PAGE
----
09 June 2011

U.S. follows lead of Taliban Jack

Googling the history of our Afghanistan adventure the other day, I encountered  a snide Vancouver Sun article written in 2008 mocking "Taliban Jack" for his position on the war, sarcastically summarizing his views as, "Bring in the UN, facilitate discussions among the warring parties, directly engage the Taliban leadership, develop a comprehensive peace plan, build consensus around a political settlement. That kind of thing."

Well it seems "that kind of thing" has caught on. The Sun pilloried Jack's views as anti-American, yet now the Americans are adopting his position. The United States and Britain are currently pressing the UN to lift sanctions against 18 former senior Taliban leaders. (The U.S. asking the UN to lift sanctions rather than impose them is in itself remarkable.) The reason for the American and British action is almost certainly to allow the Taliban chiefs to travel outside of Afghanistan for peace negotiations. With the sanctions lifted, the Taliban could establish a political office in a third country. Turkey, Turkmenistan and Qatar have offered to host such an office.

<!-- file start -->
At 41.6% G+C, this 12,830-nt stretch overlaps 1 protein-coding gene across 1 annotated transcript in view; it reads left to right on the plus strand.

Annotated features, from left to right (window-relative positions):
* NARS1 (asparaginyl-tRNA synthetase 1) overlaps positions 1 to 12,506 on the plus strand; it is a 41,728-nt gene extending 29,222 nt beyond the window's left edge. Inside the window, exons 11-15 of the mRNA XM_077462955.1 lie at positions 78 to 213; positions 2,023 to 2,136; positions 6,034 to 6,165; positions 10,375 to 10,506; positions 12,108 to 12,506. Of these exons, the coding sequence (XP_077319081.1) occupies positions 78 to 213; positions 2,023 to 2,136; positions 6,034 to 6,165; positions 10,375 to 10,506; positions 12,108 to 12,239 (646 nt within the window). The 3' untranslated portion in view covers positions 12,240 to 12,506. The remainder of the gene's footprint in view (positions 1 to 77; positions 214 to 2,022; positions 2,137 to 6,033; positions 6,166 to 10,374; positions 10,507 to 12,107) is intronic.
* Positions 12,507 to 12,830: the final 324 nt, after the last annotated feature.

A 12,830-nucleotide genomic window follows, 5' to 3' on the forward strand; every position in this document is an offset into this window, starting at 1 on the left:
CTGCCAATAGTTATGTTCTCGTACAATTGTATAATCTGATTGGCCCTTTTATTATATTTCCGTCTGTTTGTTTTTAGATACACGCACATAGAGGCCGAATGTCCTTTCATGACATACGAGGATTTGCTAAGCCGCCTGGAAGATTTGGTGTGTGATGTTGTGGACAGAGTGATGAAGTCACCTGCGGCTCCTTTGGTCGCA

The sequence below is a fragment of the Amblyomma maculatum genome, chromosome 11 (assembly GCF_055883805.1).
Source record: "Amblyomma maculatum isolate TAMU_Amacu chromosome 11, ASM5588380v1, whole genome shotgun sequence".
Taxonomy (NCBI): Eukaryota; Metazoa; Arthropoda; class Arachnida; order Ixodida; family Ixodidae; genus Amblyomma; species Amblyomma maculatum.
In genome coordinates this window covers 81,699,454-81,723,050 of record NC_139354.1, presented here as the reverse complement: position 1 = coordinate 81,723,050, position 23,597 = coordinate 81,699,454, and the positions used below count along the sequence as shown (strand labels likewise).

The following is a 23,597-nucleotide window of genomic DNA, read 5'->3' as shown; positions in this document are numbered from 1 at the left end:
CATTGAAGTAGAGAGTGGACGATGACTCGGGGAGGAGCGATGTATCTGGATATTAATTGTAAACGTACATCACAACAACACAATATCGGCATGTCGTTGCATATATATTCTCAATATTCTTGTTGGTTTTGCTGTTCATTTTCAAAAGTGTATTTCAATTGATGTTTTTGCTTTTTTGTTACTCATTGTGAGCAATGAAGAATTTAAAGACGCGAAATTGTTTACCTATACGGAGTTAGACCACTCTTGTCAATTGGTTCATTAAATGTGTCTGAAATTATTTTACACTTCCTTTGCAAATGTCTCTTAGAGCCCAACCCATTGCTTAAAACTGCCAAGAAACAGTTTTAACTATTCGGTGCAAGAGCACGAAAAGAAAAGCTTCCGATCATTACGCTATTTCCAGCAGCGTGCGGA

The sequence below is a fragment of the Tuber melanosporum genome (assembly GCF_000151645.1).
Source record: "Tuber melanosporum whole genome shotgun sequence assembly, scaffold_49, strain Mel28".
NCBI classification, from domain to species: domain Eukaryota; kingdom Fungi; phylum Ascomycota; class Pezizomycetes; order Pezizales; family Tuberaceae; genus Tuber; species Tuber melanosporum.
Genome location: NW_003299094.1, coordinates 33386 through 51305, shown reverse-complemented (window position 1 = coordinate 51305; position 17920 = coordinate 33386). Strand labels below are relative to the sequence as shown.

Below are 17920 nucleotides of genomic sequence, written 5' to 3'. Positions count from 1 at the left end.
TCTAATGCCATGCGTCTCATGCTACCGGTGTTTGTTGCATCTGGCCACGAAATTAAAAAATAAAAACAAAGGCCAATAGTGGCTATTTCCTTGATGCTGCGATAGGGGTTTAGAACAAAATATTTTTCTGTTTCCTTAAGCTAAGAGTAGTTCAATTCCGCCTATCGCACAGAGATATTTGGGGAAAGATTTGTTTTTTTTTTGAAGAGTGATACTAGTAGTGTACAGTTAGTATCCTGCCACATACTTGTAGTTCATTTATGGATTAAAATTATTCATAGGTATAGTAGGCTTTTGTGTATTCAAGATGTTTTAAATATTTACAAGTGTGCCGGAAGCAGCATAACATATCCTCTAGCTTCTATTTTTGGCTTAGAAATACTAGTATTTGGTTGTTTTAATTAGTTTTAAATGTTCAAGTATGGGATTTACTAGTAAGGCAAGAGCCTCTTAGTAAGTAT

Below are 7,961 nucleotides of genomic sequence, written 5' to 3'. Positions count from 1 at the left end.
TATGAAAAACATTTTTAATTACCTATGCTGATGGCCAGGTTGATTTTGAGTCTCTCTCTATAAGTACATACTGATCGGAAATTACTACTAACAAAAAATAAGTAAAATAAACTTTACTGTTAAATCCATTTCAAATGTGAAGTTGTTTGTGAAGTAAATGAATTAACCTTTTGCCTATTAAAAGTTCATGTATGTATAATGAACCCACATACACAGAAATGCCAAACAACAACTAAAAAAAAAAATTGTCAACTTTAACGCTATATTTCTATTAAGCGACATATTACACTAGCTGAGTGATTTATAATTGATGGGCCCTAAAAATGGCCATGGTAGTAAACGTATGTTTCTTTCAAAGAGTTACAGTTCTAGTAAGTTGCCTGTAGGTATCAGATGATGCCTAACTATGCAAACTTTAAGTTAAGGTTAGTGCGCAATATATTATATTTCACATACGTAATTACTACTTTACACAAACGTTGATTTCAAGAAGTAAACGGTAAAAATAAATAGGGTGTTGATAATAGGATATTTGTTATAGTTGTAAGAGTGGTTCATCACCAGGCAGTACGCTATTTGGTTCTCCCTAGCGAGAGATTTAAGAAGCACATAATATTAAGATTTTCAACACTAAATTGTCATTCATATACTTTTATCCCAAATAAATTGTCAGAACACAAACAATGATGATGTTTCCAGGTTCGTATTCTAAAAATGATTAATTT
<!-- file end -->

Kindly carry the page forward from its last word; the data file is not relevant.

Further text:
The sanctions were imposed in 1999, when the Taliban were in power, and were expanded after 9/11, with dozens of insurgents banned from traveling or holding bank accounts. Removing the restrictions, a move long supported by the Afghan government, has been a key demand of the insurgents.

The first direct meetings between U.S. officials and the Taliban were reported to have taken place last month in Qatar and Germany. Apparently the talks included the personal secretary of Mullah Mohammed Omar, the Taliban's supreme leader.

So there you have it. Jack Layton was on the right, perhaps inevitable, track all along. What will we hear now from the cynics—Taliban Barak?

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